segunda-feira, 19 de novembro de 2012

Due diligence in Brazil. Beware: The Lion sleeps but does not forget.

Last week,  a ChinaLaw post about the peculiarities of due diligence in China got me thinking. We sure have our own idiosyncrasies in Brazil, too.

The thing is, whatever deal you have with the seller, chances are you are the one that will primarily answer for the taxes left behind for the company you are purchasing.

Like in many countries, the private agreement between the foreign investor and the Brazilian seller is not opposable to the Treasury. The private deal you have will only grant you the right to seek out repayment in court, what may take, literally, decades (that is why I always recommend arbitration. The Brazilian courts are too slow).

To add some sense of urgency, one can note that not only the assets you are purchasing are subject to be taken by the Treasury, but, since the Piercing of the corporate veil has become commonplace in Brazil,  other assets of the shareholders can and will be sought after, if necessary. This means that a company’s account at an American Bank or the beautiful houses the investor may have in Sicily may end up at the hands of the Brazilian Treasury, in order to satisfy tax debts.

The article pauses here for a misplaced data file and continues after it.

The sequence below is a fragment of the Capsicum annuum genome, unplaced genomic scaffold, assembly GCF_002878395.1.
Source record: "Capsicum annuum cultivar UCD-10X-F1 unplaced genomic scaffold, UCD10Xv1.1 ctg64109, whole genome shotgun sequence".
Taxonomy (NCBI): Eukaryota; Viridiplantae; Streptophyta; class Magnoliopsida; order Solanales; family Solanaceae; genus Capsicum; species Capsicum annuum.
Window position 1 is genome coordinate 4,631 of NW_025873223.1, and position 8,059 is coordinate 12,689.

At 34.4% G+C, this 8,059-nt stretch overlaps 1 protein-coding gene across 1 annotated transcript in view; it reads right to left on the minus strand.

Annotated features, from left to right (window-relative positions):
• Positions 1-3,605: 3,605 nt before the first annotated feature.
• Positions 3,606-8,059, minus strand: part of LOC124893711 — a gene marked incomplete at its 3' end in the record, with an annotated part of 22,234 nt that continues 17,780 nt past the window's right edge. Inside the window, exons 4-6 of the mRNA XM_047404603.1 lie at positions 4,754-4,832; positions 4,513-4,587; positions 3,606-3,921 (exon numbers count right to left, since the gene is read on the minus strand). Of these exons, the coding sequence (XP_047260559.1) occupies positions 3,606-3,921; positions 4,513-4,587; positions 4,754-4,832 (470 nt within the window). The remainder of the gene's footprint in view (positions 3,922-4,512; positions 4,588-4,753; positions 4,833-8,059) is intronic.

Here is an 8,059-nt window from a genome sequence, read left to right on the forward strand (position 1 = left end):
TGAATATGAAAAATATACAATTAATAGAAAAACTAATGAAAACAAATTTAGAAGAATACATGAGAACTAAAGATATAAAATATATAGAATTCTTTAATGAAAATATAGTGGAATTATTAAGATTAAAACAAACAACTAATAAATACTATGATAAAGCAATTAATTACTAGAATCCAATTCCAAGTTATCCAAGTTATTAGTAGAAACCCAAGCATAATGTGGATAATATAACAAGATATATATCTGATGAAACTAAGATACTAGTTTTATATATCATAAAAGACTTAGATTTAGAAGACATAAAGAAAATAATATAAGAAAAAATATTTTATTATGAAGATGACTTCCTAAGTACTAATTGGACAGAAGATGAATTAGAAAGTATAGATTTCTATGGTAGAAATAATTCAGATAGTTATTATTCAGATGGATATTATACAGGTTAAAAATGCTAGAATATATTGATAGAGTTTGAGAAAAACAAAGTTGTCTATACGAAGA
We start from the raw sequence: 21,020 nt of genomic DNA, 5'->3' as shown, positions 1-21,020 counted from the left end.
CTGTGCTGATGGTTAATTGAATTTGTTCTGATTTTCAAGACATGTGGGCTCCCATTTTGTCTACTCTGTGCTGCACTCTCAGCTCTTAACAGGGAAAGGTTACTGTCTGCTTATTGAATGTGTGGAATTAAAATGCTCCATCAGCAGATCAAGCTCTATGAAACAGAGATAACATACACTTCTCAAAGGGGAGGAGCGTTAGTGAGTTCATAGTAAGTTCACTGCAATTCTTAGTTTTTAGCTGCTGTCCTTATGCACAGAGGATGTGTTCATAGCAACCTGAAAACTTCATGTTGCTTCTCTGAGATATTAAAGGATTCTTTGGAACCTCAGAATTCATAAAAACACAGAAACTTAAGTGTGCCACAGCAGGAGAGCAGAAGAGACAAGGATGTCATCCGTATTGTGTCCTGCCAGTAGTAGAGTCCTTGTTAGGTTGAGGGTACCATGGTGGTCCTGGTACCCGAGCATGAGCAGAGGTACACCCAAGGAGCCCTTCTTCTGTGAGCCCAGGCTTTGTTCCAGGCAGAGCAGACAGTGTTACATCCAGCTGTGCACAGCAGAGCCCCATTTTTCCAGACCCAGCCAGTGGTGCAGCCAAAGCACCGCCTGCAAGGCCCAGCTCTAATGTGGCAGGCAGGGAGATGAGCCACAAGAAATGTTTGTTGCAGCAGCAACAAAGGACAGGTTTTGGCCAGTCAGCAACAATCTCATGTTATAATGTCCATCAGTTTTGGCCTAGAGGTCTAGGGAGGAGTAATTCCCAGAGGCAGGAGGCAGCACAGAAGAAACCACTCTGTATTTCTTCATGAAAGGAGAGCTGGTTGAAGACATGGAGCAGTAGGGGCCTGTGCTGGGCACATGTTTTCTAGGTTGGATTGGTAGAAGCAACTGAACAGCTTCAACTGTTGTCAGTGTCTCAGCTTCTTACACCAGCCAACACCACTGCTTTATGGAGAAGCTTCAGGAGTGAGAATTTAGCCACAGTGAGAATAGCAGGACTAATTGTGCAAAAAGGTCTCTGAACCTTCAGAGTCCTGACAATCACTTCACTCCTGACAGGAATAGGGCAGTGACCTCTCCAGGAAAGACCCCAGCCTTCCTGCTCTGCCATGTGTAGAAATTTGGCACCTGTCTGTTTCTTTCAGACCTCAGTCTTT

To prevent all that, it is important the way you do your diligence. If you simply look for the registered tax debts and other books, you may have an unpleasant surprise down the road.

In Brazil most of the taxes calculations are made by the taxpayer himself and the Treasury has, usually, up to five years to check them over.

That means you need to check and double check the way the taxes were calculated and make sure it has been done right. Otherwise, the great bargain you see now may become a nightmare someday.

So, call a lawyer and do your Due Diligence with extra diligence. There is plenty of money to be made in Brazil, but not for the naïve investors.

We call our Revenue Service The Lion for a reason.

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